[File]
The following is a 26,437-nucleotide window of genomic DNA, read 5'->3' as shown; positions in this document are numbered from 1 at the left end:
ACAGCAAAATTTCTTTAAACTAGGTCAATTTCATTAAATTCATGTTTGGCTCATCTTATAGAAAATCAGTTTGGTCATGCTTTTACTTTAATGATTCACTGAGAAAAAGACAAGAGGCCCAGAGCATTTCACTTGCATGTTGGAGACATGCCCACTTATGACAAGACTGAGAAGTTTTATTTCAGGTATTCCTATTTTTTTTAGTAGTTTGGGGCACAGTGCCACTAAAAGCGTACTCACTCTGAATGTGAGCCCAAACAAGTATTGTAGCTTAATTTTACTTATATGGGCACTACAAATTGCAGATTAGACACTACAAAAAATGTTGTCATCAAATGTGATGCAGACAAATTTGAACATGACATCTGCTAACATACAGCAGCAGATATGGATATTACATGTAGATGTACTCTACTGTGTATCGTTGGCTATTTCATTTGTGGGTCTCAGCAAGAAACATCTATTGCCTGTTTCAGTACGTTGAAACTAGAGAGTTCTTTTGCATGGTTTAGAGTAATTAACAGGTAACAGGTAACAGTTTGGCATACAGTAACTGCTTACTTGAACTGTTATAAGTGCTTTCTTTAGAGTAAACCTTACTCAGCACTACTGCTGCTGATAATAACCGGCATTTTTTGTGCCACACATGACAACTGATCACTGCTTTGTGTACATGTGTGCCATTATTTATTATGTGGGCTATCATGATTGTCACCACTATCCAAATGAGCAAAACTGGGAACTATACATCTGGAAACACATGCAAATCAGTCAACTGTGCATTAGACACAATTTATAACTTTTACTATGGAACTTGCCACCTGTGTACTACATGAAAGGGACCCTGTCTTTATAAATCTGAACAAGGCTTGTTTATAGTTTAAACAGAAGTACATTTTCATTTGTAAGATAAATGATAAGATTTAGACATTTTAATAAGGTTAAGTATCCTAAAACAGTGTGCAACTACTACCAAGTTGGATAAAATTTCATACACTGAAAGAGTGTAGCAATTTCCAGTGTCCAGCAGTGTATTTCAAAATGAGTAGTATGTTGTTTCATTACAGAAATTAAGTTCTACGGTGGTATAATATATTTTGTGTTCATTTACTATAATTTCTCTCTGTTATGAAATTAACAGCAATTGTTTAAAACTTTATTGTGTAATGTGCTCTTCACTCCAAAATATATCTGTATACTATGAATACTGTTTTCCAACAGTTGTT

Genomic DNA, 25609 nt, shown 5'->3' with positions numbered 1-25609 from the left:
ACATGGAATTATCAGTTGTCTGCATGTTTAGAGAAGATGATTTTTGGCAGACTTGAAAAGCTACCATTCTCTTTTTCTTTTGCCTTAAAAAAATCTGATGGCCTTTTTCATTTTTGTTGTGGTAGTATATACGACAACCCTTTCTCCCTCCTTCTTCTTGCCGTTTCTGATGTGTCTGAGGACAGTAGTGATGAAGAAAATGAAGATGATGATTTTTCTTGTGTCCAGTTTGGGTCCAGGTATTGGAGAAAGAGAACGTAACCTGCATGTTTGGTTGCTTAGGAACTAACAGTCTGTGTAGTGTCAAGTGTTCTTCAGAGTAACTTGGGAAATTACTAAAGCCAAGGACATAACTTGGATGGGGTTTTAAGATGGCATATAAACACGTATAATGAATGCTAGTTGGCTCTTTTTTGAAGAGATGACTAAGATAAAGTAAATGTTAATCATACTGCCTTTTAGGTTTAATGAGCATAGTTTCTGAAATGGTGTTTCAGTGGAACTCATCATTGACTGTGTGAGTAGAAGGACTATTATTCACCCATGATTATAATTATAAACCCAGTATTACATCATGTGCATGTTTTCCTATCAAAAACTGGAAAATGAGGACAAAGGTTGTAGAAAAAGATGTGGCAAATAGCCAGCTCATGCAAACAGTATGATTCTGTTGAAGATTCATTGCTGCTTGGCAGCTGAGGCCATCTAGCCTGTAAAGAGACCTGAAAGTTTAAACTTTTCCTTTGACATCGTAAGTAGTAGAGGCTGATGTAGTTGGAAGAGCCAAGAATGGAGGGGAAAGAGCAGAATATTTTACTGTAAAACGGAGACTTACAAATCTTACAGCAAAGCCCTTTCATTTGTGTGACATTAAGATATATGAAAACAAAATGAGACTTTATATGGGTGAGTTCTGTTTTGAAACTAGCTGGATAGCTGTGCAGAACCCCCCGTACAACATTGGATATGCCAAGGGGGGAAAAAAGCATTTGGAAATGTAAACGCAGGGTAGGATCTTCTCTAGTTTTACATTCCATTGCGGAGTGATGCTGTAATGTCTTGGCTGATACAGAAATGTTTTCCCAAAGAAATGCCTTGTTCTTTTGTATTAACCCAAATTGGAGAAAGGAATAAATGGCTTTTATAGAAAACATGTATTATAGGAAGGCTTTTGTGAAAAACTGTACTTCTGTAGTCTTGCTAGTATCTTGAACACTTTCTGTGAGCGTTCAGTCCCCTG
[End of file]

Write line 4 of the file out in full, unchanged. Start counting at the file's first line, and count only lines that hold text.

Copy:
ACATGGAATTATCAGTTGTCTGCATGTTTAGAGAAGATGATTTTTGGCAGACTTGAAAAGCTACCATTCTCTTTTTCTTTTGCCTTAAAAAAATCTGATGGCCTTTTTCATTTTTGTTGTGGTAGTATATACGACAACCCTTTCTCCCTCCTTCTTCTTGCCGTTTCTGATGTGTCTGAGGACAGTAGTGATGAAGAAAATGAAGATGATGATTTTTCTTGTGTCCAGTTTGGGTCCAGGTATTGGAGAAAGAGAACGTAACCTGCATGTTTGGTTGCTTAGGAACTAACAGTCTGTGTAGTGTCAAGTGTTCTTCAGAGTAACTTGGGAAATTACTAAAGCCAAGGACATAACTTGGATGGGGTTTTAAGATGGCATATAAACACGTATAATGAATGCTAGTTGGCTCTTTTTTGAAGAGATGACTAAGATAAAGTAAATGTTAATCATACTGCCTTTTAGGTTTAATGAGCATAGTTTCTGAAATGGTGTTTCAGTGGAACTCATCATTGACTGTGTGAGTAGAAGGACTATTATTCACCCATGATTATAATTATAAACCCAGTATTACATCATGTGCATGTTTTCCTATCAAAAACTGGAAAATGAGGACAAAGGTTGTAGAAAAAGATGTGGCAAATAGCCAGCTCATGCAAACAGTATGATTCTGTTGAAGATTCATTGCTGCTTGGCAGCTGAGGCCATCTAGCCTGTAAAGAGACCTGAAAGTTTAAACTTTTCCTTTGACATCGTAAGTAGTAGAGGCTGATGTAGTTGGAAGAGCCAAGAATGGAGGGGAAAGAGCAGAATATTTTACTGTAAAACGGAGACTTACAAATCTTACAGCAAAGCCCTTTCATTTGTGTGACATTAAGATATATGAAAACAAAATGAGACTTTATATGGGTGAGTTCTGTTTTGAAACTAGCTGGATAGCTGTGCAGAACCCCCCGTACAACATTGGATATGCCAAGGGGGGAAAAAAGCATTTGGAAATGTAAACGCAGGGTAGGATCTTCTCTAGTTTTACATTCCATTGCGGAGTGATGCTGTAATGTCTTGGCTGATACAGAAATGTTTTCCCAAAGAAATGCCTTGTTCTTTTGTATTAACCCAAATTGGAGAAAGGAATAAATGGCTTTTATAGAAAACATGTATTATAGGAAGGCTTTTGTGAAAAACTGTACTTCTGTAGTCTTGCTAGTATCTTGAACACTTTCTGTGAGCGTTCAGTCCCCTG